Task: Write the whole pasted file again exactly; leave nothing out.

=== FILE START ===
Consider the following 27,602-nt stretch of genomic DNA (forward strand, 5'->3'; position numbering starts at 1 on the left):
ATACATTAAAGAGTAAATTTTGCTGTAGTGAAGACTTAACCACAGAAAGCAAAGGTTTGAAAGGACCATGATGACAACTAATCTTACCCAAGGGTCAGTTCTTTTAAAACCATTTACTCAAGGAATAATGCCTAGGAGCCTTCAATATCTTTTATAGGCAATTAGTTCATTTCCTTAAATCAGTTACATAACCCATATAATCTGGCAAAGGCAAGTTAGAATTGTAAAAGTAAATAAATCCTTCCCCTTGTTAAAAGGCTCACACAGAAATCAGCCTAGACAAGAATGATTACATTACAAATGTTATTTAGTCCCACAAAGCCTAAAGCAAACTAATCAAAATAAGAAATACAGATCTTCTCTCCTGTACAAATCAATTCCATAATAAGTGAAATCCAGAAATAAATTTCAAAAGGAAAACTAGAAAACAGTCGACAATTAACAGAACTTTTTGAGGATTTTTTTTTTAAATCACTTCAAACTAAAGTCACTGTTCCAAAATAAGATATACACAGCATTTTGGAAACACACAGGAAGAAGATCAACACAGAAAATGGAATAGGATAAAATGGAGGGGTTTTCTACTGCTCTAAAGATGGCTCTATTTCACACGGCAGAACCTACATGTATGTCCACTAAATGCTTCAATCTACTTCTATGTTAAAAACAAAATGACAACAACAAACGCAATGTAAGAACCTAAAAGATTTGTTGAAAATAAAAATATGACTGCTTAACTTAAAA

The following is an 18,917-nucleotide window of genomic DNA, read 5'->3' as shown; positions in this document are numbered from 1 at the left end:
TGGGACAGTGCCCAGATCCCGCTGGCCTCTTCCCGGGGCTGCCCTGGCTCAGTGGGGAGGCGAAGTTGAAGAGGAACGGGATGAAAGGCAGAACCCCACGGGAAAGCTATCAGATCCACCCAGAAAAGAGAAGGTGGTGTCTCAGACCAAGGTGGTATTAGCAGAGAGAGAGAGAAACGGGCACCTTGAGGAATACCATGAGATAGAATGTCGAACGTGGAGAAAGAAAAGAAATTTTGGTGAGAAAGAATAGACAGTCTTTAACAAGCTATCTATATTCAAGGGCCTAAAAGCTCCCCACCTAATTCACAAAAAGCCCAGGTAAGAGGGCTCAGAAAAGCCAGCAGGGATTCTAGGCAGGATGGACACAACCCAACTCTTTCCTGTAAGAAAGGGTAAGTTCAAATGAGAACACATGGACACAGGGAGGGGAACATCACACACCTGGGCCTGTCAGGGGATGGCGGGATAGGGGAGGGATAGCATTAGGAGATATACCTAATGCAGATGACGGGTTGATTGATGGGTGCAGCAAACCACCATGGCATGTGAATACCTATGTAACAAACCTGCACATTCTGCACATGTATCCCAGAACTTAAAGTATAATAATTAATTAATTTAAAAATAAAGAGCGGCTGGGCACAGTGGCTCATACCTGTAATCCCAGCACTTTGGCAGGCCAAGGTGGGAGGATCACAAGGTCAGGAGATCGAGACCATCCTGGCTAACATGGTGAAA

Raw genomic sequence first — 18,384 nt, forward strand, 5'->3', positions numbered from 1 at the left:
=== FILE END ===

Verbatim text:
Consider the following 27,602-nt stretch of genomic DNA (forward strand, 5'->3'; position numbering starts at 1 on the left):
ATACATTAAAGAGTAAATTTTGCTGTAGTGAAGACTTAACCACAGAAAGCAAAGGTTTGAAAGGACCATGATGACAACTAATCTTACCCAAGGGTCAGTTCTTTTAAAACCATTTACTCAAGGAATAATGCCTAGGAGCCTTCAATATCTTTTATAGGCAATTAGTTCATTTCCTTAAATCAGTTACATAACCCATATAATCTGGCAAAGGCAAGTTAGAATTGTAAAAGTAAATAAATCCTTCCCCTTGTTAAAAGGCTCACACAGAAATCAGCCTAGACAAGAATGATTACATTACAAATGTTATTTAGTCCCACAAAGCCTAAAGCAAACTAATCAAAATAAGAAATACAGATCTTCTCTCCTGTACAAATCAATTCCATAATAAGTGAAATCCAGAAATAAATTTCAAAAGGAAAACTAGAAAACAGTCGACAATTAACAGAACTTTTTGAGGATTTTTTTTTTAAATCACTTCAAACTAAAGTCACTGTTCCAAAATAAGATATACACAGCATTTTGGAAACACACAGGAAGAAGATCAACACAGAAAATGGAATAGGATAAAATGGAGGGGTTTTCTACTGCTCTAAAGATGGCTCTATTTCACACGGCAGAACCTACATGTATGTCCACTAAATGCTTCAATCTACTTCTATGTTAAAAACAAAATGACAACAACAAACGCAATGTAAGAACCTAAAAGATTTGTTGAAAATAAAAATATGACTGCTTAACTTAAAA

The following is an 18,917-nucleotide window of genomic DNA, read 5'->3' as shown; positions in this document are numbered from 1 at the left end:
TGGGACAGTGCCCAGATCCCGCTGGCCTCTTCCCGGGGCTGCCCTGGCTCAGTGGGGAGGCGAAGTTGAAGAGGAACGGGATGAAAGGCAGAACCCCACGGGAAAGCTATCAGATCCACCCAGAAAAGAGAAGGTGGTGTCTCAGACCAAGGTGGTATTAGCAGAGAGAGAGAGAAACGGGCACCTTGAGGAATACCATGAGATAGAATGTCGAACGTGGAGAAAGAAAAGAAATTTTGGTGAGAAAGAATAGACAGTCTTTAACAAGCTATCTATATTCAAGGGCCTAAAAGCTCCCCACCTAATTCACAAAAAGCCCAGGTAAGAGGGCTCAGAAAAGCCAGCAGGGATTCTAGGCAGGATGGACACAACCCAACTCTTTCCTGTAAGAAAGGGTAAGTTCAAATGAGAACACATGGACACAGGGAGGGGAACATCACACACCTGGGCCTGTCAGGGGATGGCGGGATAGGGGAGGGATAGCATTAGGAGATATACCTAATGCAGATGACGGGTTGATTGATGGGTGCAGCAAACCACCATGGCATGTGAATACCTATGTAACAAACCTGCACATTCTGCACATGTATCCCAGAACTTAAAGTATAATAATTAATTAATTTAAAAATAAAGAGCGGCTGGGCACAGTGGCTCATACCTGTAATCCCAGCACTTTGGCAGGCCAAGGTGGGAGGATCACAAGGTCAGGAGATCGAGACCATCCTGGCTAACATGGTGAAA

Raw genomic sequence first — 18,384 nt, forward strand, 5'->3', positions numbered from 1 at the left: